In 1990, the A610 joined the Alpine line-up with a 2,963cc V6 Turbo powerplant. Despite the press praising its handling abilities and dynamic performance, this model struggled to find its niche amongst the public and was discontinued in 1995.

After production of the A610 ceased, the Dieppe factory focused its efforts on the manufacture of numerous high-performance models for Renault Sport, from the R5 Turbo to the Clio R.S., Renault Sport Spider and Clio V6, much like the Renault 5 Alpine had been made there before them. Today, this historic site – which has always proudly retained the Alpine logo on its walls – is right at the heart of the brand’s rebirth.


Frequently debated and palpably desired by fans for almost 20 years, the Alpine brand’s revival by Renault needed to be handled correctly if it was to prove a success. Expectations were so high that disappointment simply wasn’t an option!

The unveiling of the Alpine A110-50 concept car to mark the 50th anniversary of the Berlinette in 2012 represented a timely litmus test as to whether the interest was still strong. It was.

On November 5, 2012, Carlos Ghosn officially announced the rebirth of Alpine and a design project for a ‘21st Century Berlinette’, scheduled for completion in 2016.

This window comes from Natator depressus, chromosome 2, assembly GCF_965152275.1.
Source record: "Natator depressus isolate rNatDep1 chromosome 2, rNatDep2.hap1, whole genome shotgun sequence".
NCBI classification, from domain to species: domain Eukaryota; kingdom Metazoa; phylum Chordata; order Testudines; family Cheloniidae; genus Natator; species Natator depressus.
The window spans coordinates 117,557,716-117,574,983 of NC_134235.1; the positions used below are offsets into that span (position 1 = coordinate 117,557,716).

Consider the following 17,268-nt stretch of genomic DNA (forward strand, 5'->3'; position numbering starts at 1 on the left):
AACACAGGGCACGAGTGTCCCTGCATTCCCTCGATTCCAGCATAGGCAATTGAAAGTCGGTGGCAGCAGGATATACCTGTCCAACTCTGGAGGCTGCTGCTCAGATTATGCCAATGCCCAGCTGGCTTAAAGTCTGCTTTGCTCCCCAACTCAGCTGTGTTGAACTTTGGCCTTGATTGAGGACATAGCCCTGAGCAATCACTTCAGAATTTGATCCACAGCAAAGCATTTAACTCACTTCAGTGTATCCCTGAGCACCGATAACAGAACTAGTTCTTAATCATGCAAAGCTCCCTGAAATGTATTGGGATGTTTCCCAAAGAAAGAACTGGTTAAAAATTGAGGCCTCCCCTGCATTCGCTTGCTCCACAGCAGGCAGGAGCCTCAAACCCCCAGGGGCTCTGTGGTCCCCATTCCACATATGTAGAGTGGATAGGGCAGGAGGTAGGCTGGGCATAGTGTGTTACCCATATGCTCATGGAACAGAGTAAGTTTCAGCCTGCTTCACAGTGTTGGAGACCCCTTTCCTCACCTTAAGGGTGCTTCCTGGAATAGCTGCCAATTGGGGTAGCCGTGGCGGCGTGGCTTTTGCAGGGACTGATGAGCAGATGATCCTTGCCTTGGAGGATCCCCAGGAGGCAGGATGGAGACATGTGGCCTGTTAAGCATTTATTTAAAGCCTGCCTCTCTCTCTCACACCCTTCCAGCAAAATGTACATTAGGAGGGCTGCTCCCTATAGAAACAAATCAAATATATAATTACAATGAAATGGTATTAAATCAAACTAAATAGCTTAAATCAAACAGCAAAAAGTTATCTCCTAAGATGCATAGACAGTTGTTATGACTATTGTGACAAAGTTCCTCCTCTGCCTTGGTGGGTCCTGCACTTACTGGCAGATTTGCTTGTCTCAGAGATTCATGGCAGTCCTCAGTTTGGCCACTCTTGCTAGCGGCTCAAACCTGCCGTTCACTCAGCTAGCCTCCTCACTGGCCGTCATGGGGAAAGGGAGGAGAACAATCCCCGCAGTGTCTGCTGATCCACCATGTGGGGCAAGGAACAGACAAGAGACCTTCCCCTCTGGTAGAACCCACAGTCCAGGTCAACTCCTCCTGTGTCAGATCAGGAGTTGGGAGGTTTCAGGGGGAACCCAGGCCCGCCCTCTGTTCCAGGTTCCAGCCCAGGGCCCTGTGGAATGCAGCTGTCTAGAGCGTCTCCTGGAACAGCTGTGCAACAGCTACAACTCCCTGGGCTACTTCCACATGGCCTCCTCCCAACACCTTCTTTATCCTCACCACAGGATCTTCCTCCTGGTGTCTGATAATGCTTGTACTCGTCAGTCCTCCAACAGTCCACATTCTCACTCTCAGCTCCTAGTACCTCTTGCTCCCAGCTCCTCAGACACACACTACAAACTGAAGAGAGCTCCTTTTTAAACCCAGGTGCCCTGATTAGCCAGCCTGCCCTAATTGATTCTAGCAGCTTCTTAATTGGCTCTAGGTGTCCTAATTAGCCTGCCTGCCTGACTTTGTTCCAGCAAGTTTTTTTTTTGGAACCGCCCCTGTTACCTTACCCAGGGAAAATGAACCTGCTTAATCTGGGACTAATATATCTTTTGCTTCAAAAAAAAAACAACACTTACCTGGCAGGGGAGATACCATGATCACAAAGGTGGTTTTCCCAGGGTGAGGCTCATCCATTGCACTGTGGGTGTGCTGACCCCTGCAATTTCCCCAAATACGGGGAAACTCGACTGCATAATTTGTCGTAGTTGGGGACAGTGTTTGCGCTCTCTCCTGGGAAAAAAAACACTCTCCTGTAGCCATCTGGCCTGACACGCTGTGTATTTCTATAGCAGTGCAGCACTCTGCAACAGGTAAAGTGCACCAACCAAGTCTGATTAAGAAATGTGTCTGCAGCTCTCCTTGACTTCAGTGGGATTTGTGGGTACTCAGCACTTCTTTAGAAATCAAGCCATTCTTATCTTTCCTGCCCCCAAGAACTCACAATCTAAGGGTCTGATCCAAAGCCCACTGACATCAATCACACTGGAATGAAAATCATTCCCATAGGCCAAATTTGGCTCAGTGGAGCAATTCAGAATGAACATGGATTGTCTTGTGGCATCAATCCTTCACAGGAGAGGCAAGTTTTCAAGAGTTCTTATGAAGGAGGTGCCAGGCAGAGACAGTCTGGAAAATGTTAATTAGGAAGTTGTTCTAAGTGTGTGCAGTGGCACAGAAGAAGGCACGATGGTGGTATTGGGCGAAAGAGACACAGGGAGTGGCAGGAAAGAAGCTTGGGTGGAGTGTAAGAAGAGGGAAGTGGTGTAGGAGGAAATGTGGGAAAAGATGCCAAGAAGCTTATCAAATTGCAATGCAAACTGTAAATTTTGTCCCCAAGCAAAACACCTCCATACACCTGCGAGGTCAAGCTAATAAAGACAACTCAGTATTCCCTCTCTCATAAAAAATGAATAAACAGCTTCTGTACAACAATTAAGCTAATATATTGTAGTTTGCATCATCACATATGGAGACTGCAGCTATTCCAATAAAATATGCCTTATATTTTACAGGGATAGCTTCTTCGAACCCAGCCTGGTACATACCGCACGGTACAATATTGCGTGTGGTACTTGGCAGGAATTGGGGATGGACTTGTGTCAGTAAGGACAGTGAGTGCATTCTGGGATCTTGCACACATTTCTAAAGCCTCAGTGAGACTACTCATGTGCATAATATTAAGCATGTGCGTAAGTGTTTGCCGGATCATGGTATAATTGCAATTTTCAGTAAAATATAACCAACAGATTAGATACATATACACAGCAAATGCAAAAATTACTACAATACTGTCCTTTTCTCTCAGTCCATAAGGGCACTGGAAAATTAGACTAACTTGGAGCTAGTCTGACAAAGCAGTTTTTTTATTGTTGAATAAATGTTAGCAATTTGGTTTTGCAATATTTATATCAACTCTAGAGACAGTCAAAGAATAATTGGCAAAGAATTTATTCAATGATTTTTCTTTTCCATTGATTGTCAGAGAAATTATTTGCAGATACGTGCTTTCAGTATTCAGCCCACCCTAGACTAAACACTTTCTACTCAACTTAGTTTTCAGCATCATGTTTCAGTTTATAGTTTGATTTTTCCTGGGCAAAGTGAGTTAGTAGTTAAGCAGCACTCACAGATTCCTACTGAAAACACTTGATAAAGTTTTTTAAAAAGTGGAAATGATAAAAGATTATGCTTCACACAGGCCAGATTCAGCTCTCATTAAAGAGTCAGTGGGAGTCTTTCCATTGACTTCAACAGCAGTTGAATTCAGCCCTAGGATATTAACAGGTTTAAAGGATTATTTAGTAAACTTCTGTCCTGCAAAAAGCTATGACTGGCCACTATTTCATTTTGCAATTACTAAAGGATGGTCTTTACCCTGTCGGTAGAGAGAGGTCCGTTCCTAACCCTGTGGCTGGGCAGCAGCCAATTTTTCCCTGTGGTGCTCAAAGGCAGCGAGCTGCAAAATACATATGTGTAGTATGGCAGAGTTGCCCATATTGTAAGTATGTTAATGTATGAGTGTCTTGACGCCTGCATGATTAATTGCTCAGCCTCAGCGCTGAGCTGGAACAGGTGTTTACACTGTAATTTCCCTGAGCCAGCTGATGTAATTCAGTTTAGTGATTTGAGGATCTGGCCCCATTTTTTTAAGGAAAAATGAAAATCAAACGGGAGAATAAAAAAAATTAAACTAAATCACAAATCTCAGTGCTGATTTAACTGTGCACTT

When no fewer than five A110s were entered for the 2013 edition of Rallye Monte-Carlo Historique – 40 years on from Alpine’s famous one-two-three finish in 1973 – the enthusiasm generated was such that reneging on the decision to revive the brand was no longer an option!

With Bernard Ollivier at its helm, Société des Automobiles Alpine is now hard at work on the new ‘21st Century Berlinette’. The general concept and style are already fixed, with efforts currently focused on the design of individual parts, modelling and production. To this end, substantial investment has been made in the Dieppe factory, while disguised prototypes have been on the road to evaluate a variety of different technological solutions.

Whilst preparing for the introduction of this new model, Alpine is honouring its proud motorsport heritage with a hugely successful participation in the European Le Mans Series and – since the beginning of 2015 – the WEC (World Endurance Championship). This period has also seen the brand’s return to the Le Mans 24 Hours.